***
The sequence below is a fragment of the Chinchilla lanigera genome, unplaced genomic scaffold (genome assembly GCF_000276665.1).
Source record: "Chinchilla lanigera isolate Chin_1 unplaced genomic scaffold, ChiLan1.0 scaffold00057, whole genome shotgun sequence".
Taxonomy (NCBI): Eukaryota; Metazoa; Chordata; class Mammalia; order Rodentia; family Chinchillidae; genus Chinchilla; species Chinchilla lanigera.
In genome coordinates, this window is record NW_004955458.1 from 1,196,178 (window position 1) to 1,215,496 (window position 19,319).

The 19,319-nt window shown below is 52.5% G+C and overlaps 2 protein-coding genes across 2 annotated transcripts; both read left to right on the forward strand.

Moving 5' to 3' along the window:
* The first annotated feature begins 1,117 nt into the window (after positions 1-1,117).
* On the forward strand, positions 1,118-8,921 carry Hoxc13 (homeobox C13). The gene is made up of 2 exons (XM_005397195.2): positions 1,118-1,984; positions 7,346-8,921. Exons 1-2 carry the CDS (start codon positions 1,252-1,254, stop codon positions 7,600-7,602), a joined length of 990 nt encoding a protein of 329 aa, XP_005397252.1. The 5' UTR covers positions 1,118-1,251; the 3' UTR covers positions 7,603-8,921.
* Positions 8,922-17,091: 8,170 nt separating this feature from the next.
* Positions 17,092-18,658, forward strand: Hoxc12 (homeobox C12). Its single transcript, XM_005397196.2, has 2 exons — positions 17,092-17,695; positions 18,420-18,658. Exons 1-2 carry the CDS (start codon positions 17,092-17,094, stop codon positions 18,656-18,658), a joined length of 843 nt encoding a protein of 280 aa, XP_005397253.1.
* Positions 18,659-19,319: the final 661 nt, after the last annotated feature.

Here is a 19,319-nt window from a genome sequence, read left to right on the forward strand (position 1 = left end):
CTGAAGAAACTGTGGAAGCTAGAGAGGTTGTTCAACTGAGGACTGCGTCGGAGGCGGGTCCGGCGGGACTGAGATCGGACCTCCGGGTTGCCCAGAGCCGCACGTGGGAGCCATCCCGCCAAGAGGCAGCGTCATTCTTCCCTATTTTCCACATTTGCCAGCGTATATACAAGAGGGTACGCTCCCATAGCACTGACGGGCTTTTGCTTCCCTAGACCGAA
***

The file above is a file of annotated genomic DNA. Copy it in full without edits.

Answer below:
The sequence below is a fragment of the Chinchilla lanigera genome, unplaced genomic scaffold (genome assembly GCF_000276665.1).
Source record: "Chinchilla lanigera isolate Chin_1 unplaced genomic scaffold, ChiLan1.0 scaffold00057, whole genome shotgun sequence".
Taxonomy (NCBI): Eukaryota; Metazoa; Chordata; class Mammalia; order Rodentia; family Chinchillidae; genus Chinchilla; species Chinchilla lanigera.
In genome coordinates, this window is record NW_004955458.1 from 1,196,178 (window position 1) to 1,215,496 (window position 19,319).

The 19,319-nt window shown below is 52.5% G+C and overlaps 2 protein-coding genes across 2 annotated transcripts; both read left to right on the forward strand.

Moving 5' to 3' along the window:
* The first annotated feature begins 1,117 nt into the window (after positions 1-1,117).
* On the forward strand, positions 1,118-8,921 carry Hoxc13 (homeobox C13). The gene is made up of 2 exons (XM_005397195.2): positions 1,118-1,984; positions 7,346-8,921. Exons 1-2 carry the CDS (start codon positions 1,252-1,254, stop codon positions 7,600-7,602), a joined length of 990 nt encoding a protein of 329 aa, XP_005397252.1. The 5' UTR covers positions 1,118-1,251; the 3' UTR covers positions 7,603-8,921.
* Positions 8,922-17,091: 8,170 nt separating this feature from the next.
* Positions 17,092-18,658, forward strand: Hoxc12 (homeobox C12). Its single transcript, XM_005397196.2, has 2 exons — positions 17,092-17,695; positions 18,420-18,658. Exons 1-2 carry the CDS (start codon positions 17,092-17,094, stop codon positions 18,656-18,658), a joined length of 843 nt encoding a protein of 280 aa, XP_005397253.1.
* Positions 18,659-19,319: the final 661 nt, after the last annotated feature.

Here is a 19,319-nt window from a genome sequence, read left to right on the forward strand (position 1 = left end):
CTGAAGAAACTGTGGAAGCTAGAGAGGTTGTTCAACTGAGGACTGCGTCGGAGGCGGGTCCGGCGGGACTGAGATCGGACCTCCGGGTTGCCCAGAGCCGCACGTGGGAGCCATCCCGCCAAGAGGCAGCGTCATTCTTCCCTATTTTCCACATTTGCCAGCGTATATACAAGAGGGTACGCTCCCATAGCACTGACGGGCTTTTGCTTCCCTAGACCGAA